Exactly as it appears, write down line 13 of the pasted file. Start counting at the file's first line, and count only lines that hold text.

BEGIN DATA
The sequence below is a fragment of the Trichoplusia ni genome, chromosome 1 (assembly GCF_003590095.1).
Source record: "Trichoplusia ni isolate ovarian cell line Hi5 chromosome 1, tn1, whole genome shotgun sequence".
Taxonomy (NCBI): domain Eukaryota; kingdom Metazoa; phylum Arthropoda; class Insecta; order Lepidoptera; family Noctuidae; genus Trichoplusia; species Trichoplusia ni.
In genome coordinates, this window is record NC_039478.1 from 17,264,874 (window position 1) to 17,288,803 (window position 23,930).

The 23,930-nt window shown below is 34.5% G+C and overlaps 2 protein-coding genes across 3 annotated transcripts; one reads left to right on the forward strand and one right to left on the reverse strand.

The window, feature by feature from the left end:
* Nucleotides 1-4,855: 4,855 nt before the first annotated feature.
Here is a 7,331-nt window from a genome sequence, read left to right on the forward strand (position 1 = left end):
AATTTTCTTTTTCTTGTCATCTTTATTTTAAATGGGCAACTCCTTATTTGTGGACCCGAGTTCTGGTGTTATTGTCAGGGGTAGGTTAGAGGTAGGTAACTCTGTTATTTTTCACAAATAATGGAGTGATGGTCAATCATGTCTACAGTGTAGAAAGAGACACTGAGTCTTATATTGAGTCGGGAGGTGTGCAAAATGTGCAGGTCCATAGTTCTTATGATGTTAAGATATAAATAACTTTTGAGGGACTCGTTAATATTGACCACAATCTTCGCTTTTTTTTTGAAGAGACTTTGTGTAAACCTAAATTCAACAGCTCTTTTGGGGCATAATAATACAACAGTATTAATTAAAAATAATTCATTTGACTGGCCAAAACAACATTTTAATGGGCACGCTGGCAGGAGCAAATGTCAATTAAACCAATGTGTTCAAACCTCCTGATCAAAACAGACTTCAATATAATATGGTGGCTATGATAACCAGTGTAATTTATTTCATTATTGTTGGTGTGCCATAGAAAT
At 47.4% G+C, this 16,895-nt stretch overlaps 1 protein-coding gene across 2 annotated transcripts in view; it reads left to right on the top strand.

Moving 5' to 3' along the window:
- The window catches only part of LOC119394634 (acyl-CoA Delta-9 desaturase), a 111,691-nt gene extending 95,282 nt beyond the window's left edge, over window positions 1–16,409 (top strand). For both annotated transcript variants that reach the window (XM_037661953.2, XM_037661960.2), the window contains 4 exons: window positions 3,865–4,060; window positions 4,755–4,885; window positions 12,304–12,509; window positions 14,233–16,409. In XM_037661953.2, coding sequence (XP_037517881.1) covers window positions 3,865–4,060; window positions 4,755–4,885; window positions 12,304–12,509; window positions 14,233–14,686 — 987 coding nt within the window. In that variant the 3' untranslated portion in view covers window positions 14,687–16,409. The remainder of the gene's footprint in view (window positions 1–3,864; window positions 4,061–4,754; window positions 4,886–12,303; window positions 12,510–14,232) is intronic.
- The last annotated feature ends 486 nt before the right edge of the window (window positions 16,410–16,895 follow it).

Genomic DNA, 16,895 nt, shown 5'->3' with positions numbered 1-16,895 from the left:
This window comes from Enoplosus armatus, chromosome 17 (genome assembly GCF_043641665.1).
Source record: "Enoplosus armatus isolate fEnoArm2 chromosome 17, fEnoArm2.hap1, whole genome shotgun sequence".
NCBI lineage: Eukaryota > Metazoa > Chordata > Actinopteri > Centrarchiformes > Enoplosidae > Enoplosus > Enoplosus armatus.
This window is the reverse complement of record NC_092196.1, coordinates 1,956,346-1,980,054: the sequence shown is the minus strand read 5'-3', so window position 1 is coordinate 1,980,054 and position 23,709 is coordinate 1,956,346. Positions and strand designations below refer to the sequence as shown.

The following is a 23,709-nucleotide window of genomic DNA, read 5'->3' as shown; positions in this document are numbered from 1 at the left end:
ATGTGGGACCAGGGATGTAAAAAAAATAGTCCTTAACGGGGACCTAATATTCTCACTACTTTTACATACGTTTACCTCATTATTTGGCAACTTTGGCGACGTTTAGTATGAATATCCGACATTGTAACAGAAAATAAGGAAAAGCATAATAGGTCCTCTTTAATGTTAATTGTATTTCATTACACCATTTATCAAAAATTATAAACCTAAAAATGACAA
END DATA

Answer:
- The last annotated feature ends 486 nt before the right edge of the window (window positions 16,410–16,895 follow it).